Another point to consider is the very low risk of loss of sensation to the nipple after breast augmentation surgery. Although unusual, when it does happen, this can affect breast feeding since the breast may not feel when the baby has latched. 

Montreal, QC

A:

This is a commonly asked question. I tell my patients that I cannot predict how much, if any, breast milk production a patient can expect with or without breast surgery. I believe that the technique can make a difference though. Some believe that an incision around the areola to place the implant my decrease your ability to breast feed and therefore recommend an incision under the fold of the breast. If you have more complicated surgery such as a breast lift with augmentation, this may also decrease the ability to breast feed. I have met many women who had breast implants prior to having children and they were able to successfully breastfeed.

I hope this helps.

Dr Edwards

A:

No, you should be able to breast feed.

Ralph M. Rosato, MD, FACS - View Other Answers by this Doctor
Vero Beach, FL

A:

No.

Calvin R. Peters, M.D., FACS - View Other Answers by this Doctor
Orlando, FL

A:

No.  The breast is not directly involved with the procedure and is left intact and functional.

James A. Yates, M.D., FACS - View Other Answers by this Doctor
Camp Hill, PA

A:

Implants should not interfere with breast feeding or the production of milk. I am offering a temporary all-inclusive fee of $4999 for breast enlargement surgery-my fee, the MD anesthesiologist, the operating room, and the costs of the implants. Watch my video and see my website(surgery-plastic.com). Dr. Ed Domanskis;Newport Beach,California

Dr. Edward Jonas Domanskis is Certified by the American Board of Plastic Surgery 1441 Avocado Avenue, Suite 307 Newport Beach, California 92660 949.640-6324/1.888.234-5080(Ca) FAX- 949.640-7347 Website: http://www.surgery-plastic.com Assistant Clinical Professor of SurgeryWOS-Plastic,University of California (Irvine) Orange County’s Physician of Excellence/America’s Top Physicians/Top Doctors  Plastic Surgery- 2005/2006/2007/2008/2009 President,American Society of Bariatric Plastic Surgeons www.ASBPS.org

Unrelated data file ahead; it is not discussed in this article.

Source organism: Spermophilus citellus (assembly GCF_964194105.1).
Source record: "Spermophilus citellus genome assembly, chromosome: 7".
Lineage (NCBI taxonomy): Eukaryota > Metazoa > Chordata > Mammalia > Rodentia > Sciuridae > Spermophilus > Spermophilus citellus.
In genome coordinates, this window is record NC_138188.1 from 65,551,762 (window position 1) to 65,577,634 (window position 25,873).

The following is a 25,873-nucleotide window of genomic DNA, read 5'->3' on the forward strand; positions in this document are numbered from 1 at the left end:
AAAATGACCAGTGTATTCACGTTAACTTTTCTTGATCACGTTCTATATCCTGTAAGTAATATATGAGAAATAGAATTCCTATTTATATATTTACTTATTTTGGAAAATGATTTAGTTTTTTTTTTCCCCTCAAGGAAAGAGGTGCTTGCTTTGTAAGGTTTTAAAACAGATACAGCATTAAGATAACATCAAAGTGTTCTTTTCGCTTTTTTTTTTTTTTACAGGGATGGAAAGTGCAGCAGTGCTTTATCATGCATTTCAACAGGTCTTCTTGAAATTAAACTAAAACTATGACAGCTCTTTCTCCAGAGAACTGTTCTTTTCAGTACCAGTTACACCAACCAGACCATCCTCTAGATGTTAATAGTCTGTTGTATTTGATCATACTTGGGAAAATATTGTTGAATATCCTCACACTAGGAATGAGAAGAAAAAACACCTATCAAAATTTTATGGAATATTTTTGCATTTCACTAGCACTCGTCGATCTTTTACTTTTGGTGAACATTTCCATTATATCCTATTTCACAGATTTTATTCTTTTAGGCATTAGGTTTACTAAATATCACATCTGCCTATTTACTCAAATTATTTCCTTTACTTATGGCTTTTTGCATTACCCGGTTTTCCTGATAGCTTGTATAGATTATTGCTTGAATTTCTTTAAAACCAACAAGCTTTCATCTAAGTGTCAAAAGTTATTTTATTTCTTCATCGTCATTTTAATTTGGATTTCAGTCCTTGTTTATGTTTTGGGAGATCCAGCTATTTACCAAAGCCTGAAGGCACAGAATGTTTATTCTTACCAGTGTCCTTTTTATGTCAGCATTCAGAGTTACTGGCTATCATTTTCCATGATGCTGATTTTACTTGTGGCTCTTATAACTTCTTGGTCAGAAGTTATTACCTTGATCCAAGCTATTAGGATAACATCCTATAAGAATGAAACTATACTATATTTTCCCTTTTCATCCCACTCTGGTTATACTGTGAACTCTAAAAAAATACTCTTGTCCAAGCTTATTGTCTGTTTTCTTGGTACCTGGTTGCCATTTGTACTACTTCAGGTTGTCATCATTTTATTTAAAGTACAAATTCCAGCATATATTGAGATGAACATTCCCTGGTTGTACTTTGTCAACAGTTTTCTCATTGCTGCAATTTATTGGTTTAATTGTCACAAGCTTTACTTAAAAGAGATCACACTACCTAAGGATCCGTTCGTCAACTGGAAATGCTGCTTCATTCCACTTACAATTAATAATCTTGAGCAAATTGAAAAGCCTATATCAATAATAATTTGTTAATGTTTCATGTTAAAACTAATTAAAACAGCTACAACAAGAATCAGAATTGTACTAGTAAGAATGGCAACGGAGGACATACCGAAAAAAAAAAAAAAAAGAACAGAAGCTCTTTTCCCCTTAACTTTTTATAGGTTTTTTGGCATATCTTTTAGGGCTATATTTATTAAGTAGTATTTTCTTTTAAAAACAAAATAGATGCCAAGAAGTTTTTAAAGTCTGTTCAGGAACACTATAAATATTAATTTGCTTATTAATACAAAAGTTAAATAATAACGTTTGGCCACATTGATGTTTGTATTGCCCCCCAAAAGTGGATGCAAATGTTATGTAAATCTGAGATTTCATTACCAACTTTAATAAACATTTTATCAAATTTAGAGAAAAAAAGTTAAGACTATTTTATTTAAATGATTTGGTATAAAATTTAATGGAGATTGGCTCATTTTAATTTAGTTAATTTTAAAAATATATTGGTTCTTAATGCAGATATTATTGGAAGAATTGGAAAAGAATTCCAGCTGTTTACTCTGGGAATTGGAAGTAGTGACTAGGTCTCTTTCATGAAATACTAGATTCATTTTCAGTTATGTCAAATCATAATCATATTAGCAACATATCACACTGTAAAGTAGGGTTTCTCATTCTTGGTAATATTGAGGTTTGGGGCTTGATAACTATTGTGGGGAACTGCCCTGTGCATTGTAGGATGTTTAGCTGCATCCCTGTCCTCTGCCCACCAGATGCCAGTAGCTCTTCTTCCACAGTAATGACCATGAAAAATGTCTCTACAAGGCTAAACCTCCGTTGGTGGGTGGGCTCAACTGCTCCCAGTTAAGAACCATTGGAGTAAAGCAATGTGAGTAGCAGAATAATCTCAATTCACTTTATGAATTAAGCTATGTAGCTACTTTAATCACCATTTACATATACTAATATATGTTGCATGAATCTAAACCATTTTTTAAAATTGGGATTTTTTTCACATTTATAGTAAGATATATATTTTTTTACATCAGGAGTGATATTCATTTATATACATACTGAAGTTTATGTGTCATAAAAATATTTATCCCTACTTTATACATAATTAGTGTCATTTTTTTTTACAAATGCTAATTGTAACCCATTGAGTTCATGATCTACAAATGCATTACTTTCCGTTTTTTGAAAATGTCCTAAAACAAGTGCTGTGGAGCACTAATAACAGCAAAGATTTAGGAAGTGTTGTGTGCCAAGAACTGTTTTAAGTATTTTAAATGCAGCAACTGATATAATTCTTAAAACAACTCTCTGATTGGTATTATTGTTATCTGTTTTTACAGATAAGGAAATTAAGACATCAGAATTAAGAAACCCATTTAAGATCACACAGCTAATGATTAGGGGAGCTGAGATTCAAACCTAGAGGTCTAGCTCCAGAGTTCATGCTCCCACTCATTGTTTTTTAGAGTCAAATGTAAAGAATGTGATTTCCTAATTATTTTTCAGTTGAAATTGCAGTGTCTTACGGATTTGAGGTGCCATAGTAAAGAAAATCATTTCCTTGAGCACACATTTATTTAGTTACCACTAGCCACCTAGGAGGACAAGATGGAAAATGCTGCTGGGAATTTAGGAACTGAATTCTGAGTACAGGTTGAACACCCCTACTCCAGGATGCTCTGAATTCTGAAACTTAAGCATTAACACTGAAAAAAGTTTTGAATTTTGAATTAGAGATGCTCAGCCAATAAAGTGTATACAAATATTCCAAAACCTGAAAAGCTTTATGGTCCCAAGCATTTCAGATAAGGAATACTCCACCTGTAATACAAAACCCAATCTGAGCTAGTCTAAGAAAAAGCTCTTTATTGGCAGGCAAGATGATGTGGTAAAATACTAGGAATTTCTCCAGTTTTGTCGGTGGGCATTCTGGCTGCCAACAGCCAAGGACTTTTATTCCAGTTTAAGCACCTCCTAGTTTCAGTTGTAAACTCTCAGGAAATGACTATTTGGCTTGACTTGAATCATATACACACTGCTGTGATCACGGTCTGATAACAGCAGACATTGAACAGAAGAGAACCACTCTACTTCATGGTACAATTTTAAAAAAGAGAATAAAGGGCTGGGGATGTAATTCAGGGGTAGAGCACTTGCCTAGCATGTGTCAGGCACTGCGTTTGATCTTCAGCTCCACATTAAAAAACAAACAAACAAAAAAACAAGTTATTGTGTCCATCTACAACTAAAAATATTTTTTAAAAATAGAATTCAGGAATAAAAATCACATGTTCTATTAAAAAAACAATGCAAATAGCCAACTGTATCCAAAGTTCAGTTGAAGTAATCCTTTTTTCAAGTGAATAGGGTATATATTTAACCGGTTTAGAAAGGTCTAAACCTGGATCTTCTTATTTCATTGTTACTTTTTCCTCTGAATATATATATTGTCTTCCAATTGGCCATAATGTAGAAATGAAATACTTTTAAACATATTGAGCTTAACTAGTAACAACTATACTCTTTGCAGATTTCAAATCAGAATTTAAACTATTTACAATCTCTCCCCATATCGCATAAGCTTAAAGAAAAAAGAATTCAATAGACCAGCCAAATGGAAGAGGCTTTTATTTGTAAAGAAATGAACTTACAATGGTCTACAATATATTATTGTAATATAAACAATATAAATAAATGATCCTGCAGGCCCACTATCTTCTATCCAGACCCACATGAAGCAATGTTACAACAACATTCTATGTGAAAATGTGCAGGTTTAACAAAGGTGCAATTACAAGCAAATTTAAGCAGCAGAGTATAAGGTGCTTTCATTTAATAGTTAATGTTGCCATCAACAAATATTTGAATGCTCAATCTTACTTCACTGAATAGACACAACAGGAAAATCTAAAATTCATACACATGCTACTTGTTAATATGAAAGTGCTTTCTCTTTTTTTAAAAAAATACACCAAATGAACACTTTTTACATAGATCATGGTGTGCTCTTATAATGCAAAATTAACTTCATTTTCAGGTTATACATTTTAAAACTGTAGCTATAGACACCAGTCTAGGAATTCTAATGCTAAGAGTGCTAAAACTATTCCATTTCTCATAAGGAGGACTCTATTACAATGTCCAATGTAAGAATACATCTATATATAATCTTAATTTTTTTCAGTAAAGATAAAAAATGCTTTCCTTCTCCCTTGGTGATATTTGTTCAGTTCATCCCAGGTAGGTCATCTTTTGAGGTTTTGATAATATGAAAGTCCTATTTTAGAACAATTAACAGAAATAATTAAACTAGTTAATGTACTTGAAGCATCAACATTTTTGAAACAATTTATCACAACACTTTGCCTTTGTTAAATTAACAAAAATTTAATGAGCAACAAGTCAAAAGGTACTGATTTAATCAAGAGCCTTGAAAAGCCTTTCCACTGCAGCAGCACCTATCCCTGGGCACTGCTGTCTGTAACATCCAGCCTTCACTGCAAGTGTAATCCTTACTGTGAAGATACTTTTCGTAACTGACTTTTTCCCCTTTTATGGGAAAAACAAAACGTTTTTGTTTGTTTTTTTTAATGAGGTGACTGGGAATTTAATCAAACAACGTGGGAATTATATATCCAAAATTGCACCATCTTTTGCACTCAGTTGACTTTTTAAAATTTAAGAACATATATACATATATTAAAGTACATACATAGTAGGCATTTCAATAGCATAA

Edward J. Domanskis, M.D., FACS - View Other Answers by this Doctor
Newport Beach, CA

A:

I would concur with my colleagues that although "anything is possible", it is not likely that a breast augmentation would affect your ability to breast feed.  There are studies in the Obstetrical literature that suggest that post augmentation breast feeding success is lower however.  In addition, it is thought that use of the incision along the nipple may be associated with a higher risk of inability to breast feed in comparison to other incision locations such as those in the breast fold.

A:

Implants do not impede breastfeeding as shown through multiple studies. Both saline and silicone are safe for breastfeeding.

A:

If the implants are placed through the infraMamary Fold, it won't be a problem because the surgeon won"t touch the gland. I prefer to do it that way, and place it under the pectoralis fascia for more implant protection.

A:

Thank you for your question. Breast implants placed through the inframammary crease or through the axilla should not impact your ability to breast feed. However I would avoid having implants placed through an incision in the areola as injury through the ducts may occur.

A:

Some women, who never had breast surgery, are naturally unable to breastfeed, and some variations of breast augmentation may make it more likely that you are unable to breastfeed, but most women with breast augmentations are able to successfully breastfeed. Breast implants pose no medical risk to your baby.

Robert Singer, MD  FACS

La Jolla, California

A:

This is a very good question and is often asked from child bearing women who are considering breast implant surgery.  Breast augmentation surgery will not affect breast feeding.  The implant is not in the breast tissue itself but underneath the muscle or underneath the breast gland.  The incision placement may affect this to a very small extent but not significantly.  The periareolar incision procedure will cut through some breast ducts and cause some degree of scarring.  The infra-mamary incision will avoid the breast completely.  Good luck.